While in Christchurch as part of her performance at WORD Christchurch Shifting Points of View season, Natalie Haynes is taking time out of her schedule to spend with UC Classics students and staff.
Natalie is a writer and broadcaster; the star of the BBC Radio 4 series ‘Natalie Haynes Stands Up for the Classics’ and author of four books on classical themes. Her new novel, ‘A Thousand Ships’ was published in May of this year and is a retelling of the Trojan War.
During ‘Troy Story’, Natalie will take you on a tour around Trojan War, the greatest conflict in ancient literature, perhaps in literature full stop. From the causes of the war (divine displeasure) to its complex aftermath, this show encompasses some of the greatest poetry ever written. The stories of the women whose lives the war affected have been largely untold, from the Amazon warrior, Penthesilea, to the priestess who saw the whole thing coming, Cassandra. Continuing a project she began with her novel, The Children of Jocasta, Natalie takes the women out of the shadows and puts them back where they belong: in the middle of the story.
Following her performance for WORD, UC Classics is very excited to be hosting Natalie in conversation at an exclusive event for UC Classics students and staff. The discussion will include areas of Natalie’s research and writing, their own research areas and other topics of interest relevant to current UC Classics courses; a fantastic opportunity and a real treat for the department!
Beginning with a discussion of Hades and his realm, the recent UC Connect talk Alone of all the Gods: Concepts of Death and the Afterlife in Ancient Greece, looked at a wide range of Greek attitudes to death and the afterlife: from Homer’s idea of heroic death in battle and its bitter costs, to reincarnation in the philosophies of Pythagoras and Plato, to figures such as Dionysus and Persephone who are linked to death and renewal – and more.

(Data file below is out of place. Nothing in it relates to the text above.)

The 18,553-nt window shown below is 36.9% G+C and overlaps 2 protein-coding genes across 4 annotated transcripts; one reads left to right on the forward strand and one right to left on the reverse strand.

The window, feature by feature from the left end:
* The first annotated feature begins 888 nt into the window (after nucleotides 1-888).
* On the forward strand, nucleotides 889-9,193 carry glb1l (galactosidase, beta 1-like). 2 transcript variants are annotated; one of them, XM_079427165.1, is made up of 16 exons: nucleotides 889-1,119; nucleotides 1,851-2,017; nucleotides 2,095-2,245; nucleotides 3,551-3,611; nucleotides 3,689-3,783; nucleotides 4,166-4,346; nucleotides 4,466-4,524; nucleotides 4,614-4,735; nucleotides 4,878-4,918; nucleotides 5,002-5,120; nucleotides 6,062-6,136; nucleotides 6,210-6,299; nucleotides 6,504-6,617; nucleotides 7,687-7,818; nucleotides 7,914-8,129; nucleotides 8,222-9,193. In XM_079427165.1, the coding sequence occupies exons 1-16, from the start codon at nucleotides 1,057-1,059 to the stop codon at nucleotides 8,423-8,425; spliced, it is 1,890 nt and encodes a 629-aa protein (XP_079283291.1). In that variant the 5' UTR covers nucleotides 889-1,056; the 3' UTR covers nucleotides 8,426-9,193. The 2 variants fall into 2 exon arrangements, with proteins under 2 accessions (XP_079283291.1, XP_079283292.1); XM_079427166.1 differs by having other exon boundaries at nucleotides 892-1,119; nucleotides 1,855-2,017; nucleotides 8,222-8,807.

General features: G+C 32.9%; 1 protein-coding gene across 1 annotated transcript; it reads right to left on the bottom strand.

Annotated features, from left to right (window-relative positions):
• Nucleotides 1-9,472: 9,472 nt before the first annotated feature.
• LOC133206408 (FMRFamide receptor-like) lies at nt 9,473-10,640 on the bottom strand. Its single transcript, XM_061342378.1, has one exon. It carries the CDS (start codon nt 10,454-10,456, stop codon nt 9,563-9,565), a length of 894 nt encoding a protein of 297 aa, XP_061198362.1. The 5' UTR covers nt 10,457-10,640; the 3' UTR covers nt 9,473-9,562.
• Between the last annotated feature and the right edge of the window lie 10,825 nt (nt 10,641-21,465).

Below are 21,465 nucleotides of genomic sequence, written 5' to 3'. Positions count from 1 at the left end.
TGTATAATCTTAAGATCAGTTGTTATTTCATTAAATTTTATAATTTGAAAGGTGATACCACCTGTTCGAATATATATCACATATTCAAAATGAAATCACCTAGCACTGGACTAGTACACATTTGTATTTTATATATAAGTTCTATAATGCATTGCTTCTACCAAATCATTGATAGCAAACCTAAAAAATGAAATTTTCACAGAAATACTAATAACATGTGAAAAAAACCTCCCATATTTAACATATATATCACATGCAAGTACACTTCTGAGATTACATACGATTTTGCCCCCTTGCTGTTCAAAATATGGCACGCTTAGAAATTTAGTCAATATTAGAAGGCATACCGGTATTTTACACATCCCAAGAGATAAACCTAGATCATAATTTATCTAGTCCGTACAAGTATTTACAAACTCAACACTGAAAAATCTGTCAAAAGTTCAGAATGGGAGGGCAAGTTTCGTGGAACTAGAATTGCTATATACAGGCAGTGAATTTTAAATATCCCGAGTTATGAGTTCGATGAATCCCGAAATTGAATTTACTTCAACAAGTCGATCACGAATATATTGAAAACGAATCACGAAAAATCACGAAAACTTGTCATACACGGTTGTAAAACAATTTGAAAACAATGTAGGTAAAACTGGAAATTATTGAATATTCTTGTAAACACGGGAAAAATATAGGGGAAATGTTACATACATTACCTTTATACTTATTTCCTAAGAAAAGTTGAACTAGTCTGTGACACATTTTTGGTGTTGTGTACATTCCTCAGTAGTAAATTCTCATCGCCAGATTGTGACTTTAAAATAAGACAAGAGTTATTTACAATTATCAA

Did you know we have some incredible pieces of history right here on campus? The University of Canterbury’s James Logie Memorial Collection features unique artefacts including ancient Greek pottery, an Egyptian piece of Mummy-wrapping linen and a Roman bust.
Some of these pieces are currently on display in the exhibition From Hieroglyphs to Text Messages: A Short History of Writing which is located in the ground floor gallery of the Matariki building.
The exhibition includes samples of Egyptian papyrus, Roman grave inscriptions and early cuneiform tablets. Together these artefacts tell the fascinating story of how different cultures have developed ways to communicate and share ideas through writing.
The exhibition runs until May 22, from 8.30am-5pm, Monday to Friday. Why not check it out next time you’re nearby? It’s right opposite Puaka-James Hight.
See it while you can – the James Logie Memorial Collection will soon be held and displayed in the Arts Centre in the CBD. Vice-Chancellor Rod Carr says “it will have an ideal environment for greater collaboration with the Arts Centre, the Canterbury Museum, and the Art Gallery, and other key parts of the Christchurch cultural and educational community.” So make sure you view the exhibition while it’s still here!